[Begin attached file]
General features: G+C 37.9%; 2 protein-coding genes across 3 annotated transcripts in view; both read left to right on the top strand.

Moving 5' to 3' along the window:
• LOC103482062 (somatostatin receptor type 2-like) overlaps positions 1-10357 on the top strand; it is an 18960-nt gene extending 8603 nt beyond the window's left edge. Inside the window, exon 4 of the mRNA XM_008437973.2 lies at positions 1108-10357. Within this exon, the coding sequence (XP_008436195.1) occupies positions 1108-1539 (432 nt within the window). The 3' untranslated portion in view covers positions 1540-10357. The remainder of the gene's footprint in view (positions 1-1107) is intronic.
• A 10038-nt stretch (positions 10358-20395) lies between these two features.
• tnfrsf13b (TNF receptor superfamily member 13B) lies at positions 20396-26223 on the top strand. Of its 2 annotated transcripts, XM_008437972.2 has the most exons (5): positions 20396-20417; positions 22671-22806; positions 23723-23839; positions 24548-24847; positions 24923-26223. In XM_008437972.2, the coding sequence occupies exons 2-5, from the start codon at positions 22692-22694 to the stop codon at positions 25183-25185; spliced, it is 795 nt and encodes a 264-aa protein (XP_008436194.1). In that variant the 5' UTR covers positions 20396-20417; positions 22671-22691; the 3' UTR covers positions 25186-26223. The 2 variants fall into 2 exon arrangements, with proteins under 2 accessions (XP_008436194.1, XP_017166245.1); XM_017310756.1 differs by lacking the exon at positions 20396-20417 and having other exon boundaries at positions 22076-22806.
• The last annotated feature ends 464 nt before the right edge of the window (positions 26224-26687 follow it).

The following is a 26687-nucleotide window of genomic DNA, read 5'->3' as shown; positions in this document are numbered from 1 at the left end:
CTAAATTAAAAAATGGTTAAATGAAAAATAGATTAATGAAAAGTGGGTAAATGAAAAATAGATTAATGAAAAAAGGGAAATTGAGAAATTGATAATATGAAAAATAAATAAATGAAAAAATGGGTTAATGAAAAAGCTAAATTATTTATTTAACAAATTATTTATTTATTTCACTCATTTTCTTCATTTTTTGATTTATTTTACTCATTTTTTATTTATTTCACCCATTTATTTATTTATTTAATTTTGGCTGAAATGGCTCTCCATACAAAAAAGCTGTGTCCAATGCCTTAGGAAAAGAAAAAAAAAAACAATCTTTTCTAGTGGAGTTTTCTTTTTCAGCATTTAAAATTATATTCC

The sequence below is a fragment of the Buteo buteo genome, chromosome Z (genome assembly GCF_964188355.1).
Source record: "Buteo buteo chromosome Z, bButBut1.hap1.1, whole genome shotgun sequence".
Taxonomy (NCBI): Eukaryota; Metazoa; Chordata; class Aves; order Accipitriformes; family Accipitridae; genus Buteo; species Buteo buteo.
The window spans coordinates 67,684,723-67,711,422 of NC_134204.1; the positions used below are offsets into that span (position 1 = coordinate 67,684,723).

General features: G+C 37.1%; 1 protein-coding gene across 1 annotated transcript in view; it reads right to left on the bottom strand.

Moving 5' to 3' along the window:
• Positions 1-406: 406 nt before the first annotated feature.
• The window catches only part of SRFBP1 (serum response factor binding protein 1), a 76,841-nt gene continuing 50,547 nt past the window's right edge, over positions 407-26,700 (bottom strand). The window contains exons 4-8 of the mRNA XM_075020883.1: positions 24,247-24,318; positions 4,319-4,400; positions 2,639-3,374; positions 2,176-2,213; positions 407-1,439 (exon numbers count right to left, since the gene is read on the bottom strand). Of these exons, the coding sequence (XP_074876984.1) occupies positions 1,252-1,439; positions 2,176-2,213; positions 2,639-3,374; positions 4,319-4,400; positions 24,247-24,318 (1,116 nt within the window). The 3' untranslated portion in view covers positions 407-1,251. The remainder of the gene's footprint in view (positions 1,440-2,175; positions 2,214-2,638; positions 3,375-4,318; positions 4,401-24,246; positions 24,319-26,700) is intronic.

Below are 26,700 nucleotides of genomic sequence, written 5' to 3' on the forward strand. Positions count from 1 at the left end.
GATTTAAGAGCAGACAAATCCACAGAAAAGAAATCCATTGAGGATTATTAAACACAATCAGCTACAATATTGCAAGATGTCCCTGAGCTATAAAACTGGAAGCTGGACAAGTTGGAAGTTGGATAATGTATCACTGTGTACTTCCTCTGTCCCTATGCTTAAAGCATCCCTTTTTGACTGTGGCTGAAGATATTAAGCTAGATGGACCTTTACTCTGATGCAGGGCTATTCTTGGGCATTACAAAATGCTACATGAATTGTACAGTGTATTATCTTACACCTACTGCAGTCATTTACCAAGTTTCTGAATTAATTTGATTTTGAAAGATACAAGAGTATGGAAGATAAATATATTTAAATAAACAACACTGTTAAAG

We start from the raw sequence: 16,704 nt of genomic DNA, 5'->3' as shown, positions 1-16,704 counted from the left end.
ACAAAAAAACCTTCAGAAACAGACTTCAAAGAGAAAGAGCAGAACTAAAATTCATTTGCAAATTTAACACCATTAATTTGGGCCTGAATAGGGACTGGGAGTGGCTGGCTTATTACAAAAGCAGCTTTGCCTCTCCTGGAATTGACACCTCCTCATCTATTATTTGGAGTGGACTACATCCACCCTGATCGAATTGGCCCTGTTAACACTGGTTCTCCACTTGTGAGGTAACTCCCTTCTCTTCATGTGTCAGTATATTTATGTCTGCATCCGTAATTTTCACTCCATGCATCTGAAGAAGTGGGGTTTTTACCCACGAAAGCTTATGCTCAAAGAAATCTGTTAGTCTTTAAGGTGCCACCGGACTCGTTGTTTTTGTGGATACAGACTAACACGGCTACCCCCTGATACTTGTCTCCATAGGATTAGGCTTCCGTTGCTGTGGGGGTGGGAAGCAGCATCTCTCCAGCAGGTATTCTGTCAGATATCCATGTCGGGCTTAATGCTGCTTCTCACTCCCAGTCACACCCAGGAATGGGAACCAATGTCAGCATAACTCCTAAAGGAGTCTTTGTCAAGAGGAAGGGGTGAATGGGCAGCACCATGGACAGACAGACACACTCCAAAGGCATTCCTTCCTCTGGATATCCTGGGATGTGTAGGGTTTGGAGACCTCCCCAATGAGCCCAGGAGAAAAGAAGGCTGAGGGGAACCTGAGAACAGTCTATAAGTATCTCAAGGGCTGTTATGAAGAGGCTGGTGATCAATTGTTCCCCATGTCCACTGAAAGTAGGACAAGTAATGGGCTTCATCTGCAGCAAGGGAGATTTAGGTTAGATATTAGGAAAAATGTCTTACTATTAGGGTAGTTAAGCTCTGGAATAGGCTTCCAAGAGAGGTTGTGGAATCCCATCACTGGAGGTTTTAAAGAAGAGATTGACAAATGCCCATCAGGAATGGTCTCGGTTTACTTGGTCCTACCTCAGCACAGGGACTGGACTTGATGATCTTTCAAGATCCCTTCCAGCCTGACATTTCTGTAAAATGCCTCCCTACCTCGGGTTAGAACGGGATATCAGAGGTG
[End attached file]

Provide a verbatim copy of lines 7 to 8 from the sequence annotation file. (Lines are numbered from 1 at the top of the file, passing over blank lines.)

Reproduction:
The following is a 26687-nucleotide window of genomic DNA, read 5'->3' as shown; positions in this document are numbered from 1 at the left end:
CTAAATTAAAAAATGGTTAAATGAAAAATAGATTAATGAAAAGTGGGTAAATGAAAAATAGATTAATGAAAAAAGGGAAATTGAGAAATTGATAATATGAAAAATAAATAAATGAAAAAATGGGTTAATGAAAAAGCTAAATTATTTATTTAACAAATTATTTATTTATTTCACTCATTTTCTTCATTTTTTGATTTATTTTACTCATTTTTTATTTATTTCACCCATTTATTTATTTATTTAATTTTGGCTGAAATGGCTCTCCATACAAAAAAGCTGTGTCCAATGCCTTAGGAAAAGAAAAAAAAAAACAATCTTTTCTAGTGGAGTTTTCTTTTTCAGCATTTAAAATTATATTCC